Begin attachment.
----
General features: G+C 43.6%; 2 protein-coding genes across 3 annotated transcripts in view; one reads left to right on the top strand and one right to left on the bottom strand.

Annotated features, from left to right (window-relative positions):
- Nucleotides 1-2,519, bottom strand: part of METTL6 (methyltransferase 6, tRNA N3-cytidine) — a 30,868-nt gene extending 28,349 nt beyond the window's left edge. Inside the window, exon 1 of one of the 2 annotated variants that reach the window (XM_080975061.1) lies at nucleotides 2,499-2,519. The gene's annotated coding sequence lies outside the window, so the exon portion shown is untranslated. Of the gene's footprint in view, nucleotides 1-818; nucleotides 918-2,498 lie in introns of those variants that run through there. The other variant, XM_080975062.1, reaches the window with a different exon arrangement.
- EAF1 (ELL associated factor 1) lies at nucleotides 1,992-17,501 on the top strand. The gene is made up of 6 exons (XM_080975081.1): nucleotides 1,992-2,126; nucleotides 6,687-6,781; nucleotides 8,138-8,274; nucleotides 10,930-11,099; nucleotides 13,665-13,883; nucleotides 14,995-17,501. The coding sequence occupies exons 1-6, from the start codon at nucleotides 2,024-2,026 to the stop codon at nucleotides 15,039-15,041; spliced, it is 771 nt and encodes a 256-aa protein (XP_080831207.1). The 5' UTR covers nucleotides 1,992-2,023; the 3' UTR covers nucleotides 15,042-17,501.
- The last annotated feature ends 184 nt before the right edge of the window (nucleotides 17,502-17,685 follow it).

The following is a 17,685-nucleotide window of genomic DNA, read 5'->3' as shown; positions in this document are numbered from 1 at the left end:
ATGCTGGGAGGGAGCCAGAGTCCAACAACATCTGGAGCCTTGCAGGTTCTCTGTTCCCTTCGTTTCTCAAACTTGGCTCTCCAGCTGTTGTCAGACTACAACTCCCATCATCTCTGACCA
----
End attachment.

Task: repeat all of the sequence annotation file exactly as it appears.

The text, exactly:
General features: G+C 43.6%; 2 protein-coding genes across 3 annotated transcripts in view; one reads left to right on the top strand and one right to left on the bottom strand.

Annotated features, from left to right (window-relative positions):
- Nucleotides 1-2,519, bottom strand: part of METTL6 (methyltransferase 6, tRNA N3-cytidine) — a 30,868-nt gene extending 28,349 nt beyond the window's left edge. Inside the window, exon 1 of one of the 2 annotated variants that reach the window (XM_080975061.1) lies at nucleotides 2,499-2,519. The gene's annotated coding sequence lies outside the window, so the exon portion shown is untranslated. Of the gene's footprint in view, nucleotides 1-818; nucleotides 918-2,498 lie in introns of those variants that run through there. The other variant, XM_080975062.1, reaches the window with a different exon arrangement.
- EAF1 (ELL associated factor 1) lies at nucleotides 1,992-17,501 on the top strand. The gene is made up of 6 exons (XM_080975081.1): nucleotides 1,992-2,126; nucleotides 6,687-6,781; nucleotides 8,138-8,274; nucleotides 10,930-11,099; nucleotides 13,665-13,883; nucleotides 14,995-17,501. The coding sequence occupies exons 1-6, from the start codon at nucleotides 2,024-2,026 to the stop codon at nucleotides 15,039-15,041; spliced, it is 771 nt and encodes a 256-aa protein (XP_080831207.1). The 5' UTR covers nucleotides 1,992-2,023; the 3' UTR covers nucleotides 15,042-17,501.
- The last annotated feature ends 184 nt before the right edge of the window (nucleotides 17,502-17,685 follow it).

The following is a 17,685-nucleotide window of genomic DNA, read 5'->3' as shown; positions in this document are numbered from 1 at the left end:
ATGCTGGGAGGGAGCCAGAGTCCAACAACATCTGGAGCCTTGCAGGTTCTCTGTTCCCTTCGTTTCTCAAACTTGGCTCTCCAGCTGTTGTCAGACTACAACTCCCATCATCTCTGACCA